What’s New Wednesdays: Education Edition

Book cover images taken from publisher’s websites & Amazon.com.
Look for this sign on the display box past the Reference Desk!

Welcome back to “What’s New Wednesdays!” Since the Spring semester has just begun, this week’s theme focuses on education. Wanting to make college work for you even though it can be expensive? We have a book for that! Need to write a college admissions essay? We have a book for that too!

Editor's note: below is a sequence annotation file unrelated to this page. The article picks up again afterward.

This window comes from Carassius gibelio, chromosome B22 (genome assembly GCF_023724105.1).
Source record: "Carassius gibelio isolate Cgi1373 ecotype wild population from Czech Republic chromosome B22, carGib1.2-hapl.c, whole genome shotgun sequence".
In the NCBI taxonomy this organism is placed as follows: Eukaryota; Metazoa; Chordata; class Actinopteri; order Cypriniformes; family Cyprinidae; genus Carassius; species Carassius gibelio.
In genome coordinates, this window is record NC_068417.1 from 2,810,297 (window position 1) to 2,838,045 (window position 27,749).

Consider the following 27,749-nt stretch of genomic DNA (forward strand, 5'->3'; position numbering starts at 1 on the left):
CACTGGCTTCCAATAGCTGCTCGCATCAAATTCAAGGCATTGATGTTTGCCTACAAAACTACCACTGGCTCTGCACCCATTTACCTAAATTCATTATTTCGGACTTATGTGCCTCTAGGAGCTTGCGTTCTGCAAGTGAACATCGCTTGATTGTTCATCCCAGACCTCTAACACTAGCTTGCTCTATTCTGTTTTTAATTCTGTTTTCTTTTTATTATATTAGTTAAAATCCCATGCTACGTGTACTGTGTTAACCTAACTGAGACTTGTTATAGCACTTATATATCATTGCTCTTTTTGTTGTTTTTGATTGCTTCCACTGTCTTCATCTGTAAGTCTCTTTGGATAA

• Indebted : How Families Make College Work At Any Cost / by Caitlin Zaloom – “How the financial pressures of paying for college affect the lives and well-being of middle-class families. The struggle to pay for college is one of the defining features of middle-class life in America today. At kitchen tables all across the country, parents agonize over whether to burden their children with loans or to sacrifice their own financial security by taking out a second mortgage or draining their retirement savings. ‘Indebted’ takes readers into the homes of middle-class families throughout the nation to reveal the hidden consequences of student debt and the ways that financing college has transformed family life. Caitlin Zaloom gained the confidence of numerous parents and their college-age children, who talked candidly with her about stressful and intensely personal financial matters that are usually kept private. In this remarkable book, Zaloom describes the profound moral conflicts for parents as they try to honor what they see as their highest parental duty–providing their children with opportunity–and shows how parents and students alike are forced to take on enormous debts and gamble on an investment that might not pay off. What emerges is a troubling portrait of an American middle class fettered by the ‘student finance complex’–the bewildering labyrinth of government-sponsored institutions, profit-seeking firms, and university offices that collect information on household earnings and assets, assess family needs, and decide who is eligible for aid and who is not. Superbly written and unflinchingly honest, ‘Indebted’ breaks through the culture of silence surrounding the student debt crisis, revealing the unspoken costs of sending our kids to college.”–Book jacket